The Room and the Waltz of Last Year's Parade
Notes about The Road, Viggo Mortenson, Samuel Beckett, The 1962 East Tawas Centennial, 4th of July, Ten Commandments, Patriotism, and Walmart
The movie, THE ROAD , based on a Cormac McCarthy novel by the same name, was playing at the Baxter Avenue Theater yesterday so instead of sitting in our less-than-properly-heated apartment in downtown Louisville, Kentucky on the tenth consecutive day of below freezing-my-ass-off temperatures we decided to venture forth from one apocalypse into a more hospitable, but virtual, one. It was a sad film, made even sadder by the sterile and windblown scenery, and the brilliant acting job by Viggo Mortenson who convinced me that there is no hope and all is lost, but one still must go on. And here I thought Samuel Beckett had already covered this theme in total. So on we went, returning home to our frozen prison, and the possibility of me escaping into an article about parades and whatnot in East Tawas, Michigan.
Without a doubt the first meaningful parade for me occurred in the summer of 1962 and was the city's first Centennial Celebration. I was nine years old and very excited about the whole affair because the townspeople were taking this festival seriously. My grandfather Tommy White lived on the corner of Washington and Newman and that just happened to be the staging area and starting point of the big Centennial parade. Nothing but extreme floats lined up in 1962, but from that point on it has been all downhill in each subsequent year to follow. The East Tawas parades of today, specifically on the 4th of July because there really isn't another annual paradeas serious as that one unless you consider the Perchville parade which should be, cannot even be in the same room with the Centennial parade of 1962. But the parade organizers today certainly could do better. I know because I hide myself in the crowd there, documenting, filming, and taking pictures under the guise of research for a screenplay I wrote, and where the film GET SHE WATER will some day be made. But today, instead of serious floats, you get to see long lines of golf carts with fat people in them, courtesy buses from the local old folks home, wailing strings of fire trucks as usual, even yellow school buses, and once a taxi, plus church floats up the gazoo along with the typical marching band and veterans of foreign wars. They even outlawed this past year the throwing out of candy from the floats which made for some pretty tense scenes with young kids scrambling for their sugar and the moving vehicles crawling too slowly and then having to rev it back up again to keep the golf carts rolling. So my camera veers from the street and into the crowd. My interest is in finding the proactive spectator morphing into a cartoon on the street, and there is no better vantage point from where to shoot than downtown on Newman. Of course, there is the spontaneous float entry that is worthy of documenting, but they are few and far between.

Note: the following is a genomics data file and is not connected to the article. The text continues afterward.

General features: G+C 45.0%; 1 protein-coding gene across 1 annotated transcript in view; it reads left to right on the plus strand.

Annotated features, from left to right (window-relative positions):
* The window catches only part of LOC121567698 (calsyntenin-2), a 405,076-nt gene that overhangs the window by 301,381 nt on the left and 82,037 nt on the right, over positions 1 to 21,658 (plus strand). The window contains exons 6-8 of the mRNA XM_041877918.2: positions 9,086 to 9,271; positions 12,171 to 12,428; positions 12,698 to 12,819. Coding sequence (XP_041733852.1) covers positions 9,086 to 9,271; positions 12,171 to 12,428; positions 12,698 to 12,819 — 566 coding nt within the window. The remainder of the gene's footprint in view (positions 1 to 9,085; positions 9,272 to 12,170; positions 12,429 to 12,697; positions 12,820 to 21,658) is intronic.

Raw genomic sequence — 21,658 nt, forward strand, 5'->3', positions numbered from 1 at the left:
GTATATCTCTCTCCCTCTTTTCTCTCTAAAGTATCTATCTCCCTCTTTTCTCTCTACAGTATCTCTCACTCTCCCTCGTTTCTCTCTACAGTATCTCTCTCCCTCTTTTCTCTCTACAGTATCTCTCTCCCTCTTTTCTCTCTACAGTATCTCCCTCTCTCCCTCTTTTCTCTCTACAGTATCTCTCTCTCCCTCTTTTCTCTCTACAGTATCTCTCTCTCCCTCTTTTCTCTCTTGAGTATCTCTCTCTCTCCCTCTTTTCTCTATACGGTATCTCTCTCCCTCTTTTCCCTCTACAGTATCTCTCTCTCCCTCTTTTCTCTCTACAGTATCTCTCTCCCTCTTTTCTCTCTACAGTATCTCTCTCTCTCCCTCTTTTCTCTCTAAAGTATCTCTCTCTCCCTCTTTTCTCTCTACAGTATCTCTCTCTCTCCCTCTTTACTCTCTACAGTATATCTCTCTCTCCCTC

The majority of floats in a patriotic parade in small-town America today I would suppose are created by well-meaning folks from the local Christian churches. I have yet to see a Jewish float, or Muslim, or even a Hindu apparatus. Of the three, the best bet, at least in East Tawas, would be a Jewish float as there is significant Jewish history in the Tawases. The most famous Jew from the area was Joe Barkman who owned the J Barkman Lumber Company and was voted Citizen of the Year in 1968. Joe was City Clerk in 1915 and served on the Election Board from 1923-1973. He died November 25, 1975. Joe Barkman was active in community affairs and a very generous man who donated land for the local hospital and also for the Masonic Temple. But I don't remember any float of his except a classy pioneer rustic beauty designed for the 1962 Centennial. For some reason I think the edict today says that today's floats have to have Jesus in them.
What in the world could this woman be cheering about? Beats me.
I saw nothing in this year's parade to cheer about period. A few years
ago there was a shirtless fellow on roller blades skating with his
daughter that was something to cheer about. He sported a champion
mullet and the whole parade entrant was 1st place material in my book.
It was as if we had stepped back in time when we saw this dude coming on
wheels. But what this lady is cheering about is beyond me. One of the
church floats? I didn't notice any floats with confederate flags
displayed this year. Guess that finally went out of style. I missed
several great parade shots through the years as I used a Holga toy
camera for a stubbornly long time and fucked most of my good shots up.
Now I am making up for it.